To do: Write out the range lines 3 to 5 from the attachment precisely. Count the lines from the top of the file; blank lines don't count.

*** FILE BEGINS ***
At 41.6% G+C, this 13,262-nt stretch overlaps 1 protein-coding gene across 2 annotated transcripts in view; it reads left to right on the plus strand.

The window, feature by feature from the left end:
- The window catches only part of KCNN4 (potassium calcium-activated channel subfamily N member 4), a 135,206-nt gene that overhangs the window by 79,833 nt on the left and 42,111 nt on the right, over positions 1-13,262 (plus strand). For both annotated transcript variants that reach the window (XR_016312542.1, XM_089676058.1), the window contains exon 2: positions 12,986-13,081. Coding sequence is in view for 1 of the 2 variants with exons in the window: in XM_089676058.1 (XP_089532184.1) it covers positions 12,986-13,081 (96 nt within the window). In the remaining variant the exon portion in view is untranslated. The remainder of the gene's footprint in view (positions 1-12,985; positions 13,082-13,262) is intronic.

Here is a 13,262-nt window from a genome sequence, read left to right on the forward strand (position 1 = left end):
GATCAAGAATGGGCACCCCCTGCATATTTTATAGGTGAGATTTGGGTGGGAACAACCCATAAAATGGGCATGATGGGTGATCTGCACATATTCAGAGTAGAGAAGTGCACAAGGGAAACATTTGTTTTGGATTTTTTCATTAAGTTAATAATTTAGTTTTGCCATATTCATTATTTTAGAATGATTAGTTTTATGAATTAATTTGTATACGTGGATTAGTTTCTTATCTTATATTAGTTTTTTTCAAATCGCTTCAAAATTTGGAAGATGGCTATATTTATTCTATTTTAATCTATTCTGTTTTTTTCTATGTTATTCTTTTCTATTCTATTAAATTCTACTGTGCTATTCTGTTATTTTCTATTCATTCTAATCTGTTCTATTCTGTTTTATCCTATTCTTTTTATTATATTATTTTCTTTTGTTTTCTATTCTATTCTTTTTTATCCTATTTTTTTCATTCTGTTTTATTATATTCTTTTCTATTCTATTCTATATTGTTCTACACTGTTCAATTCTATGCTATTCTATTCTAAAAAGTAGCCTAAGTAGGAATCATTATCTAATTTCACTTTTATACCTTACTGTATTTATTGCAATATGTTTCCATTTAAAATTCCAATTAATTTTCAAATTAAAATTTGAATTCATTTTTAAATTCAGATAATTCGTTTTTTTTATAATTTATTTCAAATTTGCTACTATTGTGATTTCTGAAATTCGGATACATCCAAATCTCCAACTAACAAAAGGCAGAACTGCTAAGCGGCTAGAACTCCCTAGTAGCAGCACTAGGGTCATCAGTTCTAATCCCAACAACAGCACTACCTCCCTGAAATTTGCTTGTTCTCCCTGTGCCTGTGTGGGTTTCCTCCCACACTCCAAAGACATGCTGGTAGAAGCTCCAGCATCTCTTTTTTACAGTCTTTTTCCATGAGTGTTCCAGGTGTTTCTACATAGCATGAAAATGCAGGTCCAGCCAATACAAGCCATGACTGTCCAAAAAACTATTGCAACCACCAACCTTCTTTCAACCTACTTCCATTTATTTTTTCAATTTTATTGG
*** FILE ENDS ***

- The window catches only part of KCNN4 (potassium calcium-activated channel subfamily N member 4), a 135,206-nt gene that overhangs the window by 79,833 nt on the left and 42,111 nt on the right, over positions 1-13,262 (plus strand). For both annotated transcript variants that reach the window (XR_016312542.1, XM_089676058.1), the window contains exon 2: positions 12,986-13,081. Coding sequence is in view for 1 of the 2 variants with exons in the window: in XM_089676058.1 (XP_089532184.1) it covers positions 12,986-13,081 (96 nt within the window). In the remaining variant the exon portion in view is untranslated. The remainder of the gene's footprint in view (positions 1-12,985; positions 13,082-13,262) is intronic.

Here is a 13,262-nt window from a genome sequence, read left to right on the forward strand (position 1 = left end):
GATCAAGAATGGGCACCCCCTGCATATTTTATAGGTGAGATTTGGGTGGGAACAACCCATAAAATGGGCATGATGGGTGATCTGCACATATTCAGAGTAGAGAAGTGCACAAGGGAAACATTTGTTTTGGATTTTTTCATTAAGTTAATAATTTAGTTTTGCCATATTCATTATTTTAGAATGATTAGTTTTATGAATTAATTTGTATACGTGGATTAGTTTCTTATCTTATATTAGTTTTTTTCAAATCGCTTCAAAATTTGGAAGATGGCTATATTTATTCTATTTTAATCTATTCTGTTTTTTTCTATGTTATTCTTTTCTATTCTATTAAATTCTACTGTGCTATTCTGTTATTTTCTATTCATTCTAATCTGTTCTATTCTGTTTTATCCTATTCTTTTTATTATATTATTTTCTTTTGTTTTCTATTCTATTCTTTTTTATCCTATTTTTTTCATTCTGTTTTATTATATTCTTTTCTATTCTATTCTATATTGTTCTACACTGTTCAATTCTATGCTATTCTATTCTAAAAAGTAGCCTAAGTAGGAATCATTATCTAATTTCACTTTTATACCTTACTGTATTTATTGCAATATGTTTCCATTTAAAATTCCAATTAATTTTCAAATTAAAATTTGAATTCATTTTTAAATTCAGATAATTCGTTTTTTTTATAATTTATTTCAAATTTGCTACTATTGTGATTTCTGAAATTCGGATACATCCAAATCTCCAACTAACAAAAGGCAGAACTGCTAAGCGGCTAGAACTCCCTAGTAGCAGCACTAGGGTCATCAGTTCTAATCCCAACAACAGCACTACCTCCCTGAAATTTGCTTGTTCTCCCTGTGCCTGTGTGGGTTTCCTCCCACACTCCAAAGACATGCTGGTAGAAGCTCCAGCATCTCTTTTTTACAGTCTTTTTCCATGAGTGTTCCAGGTGTTTCTACATAGCATGAAAATGCAGGTCCAGCCAATACAAGCCATGACTGTCCAAAAAACTATTGCAACCACCAACCTTCTTTCAACCTACTTCCATTTATTTTTTCAATTTTATTGG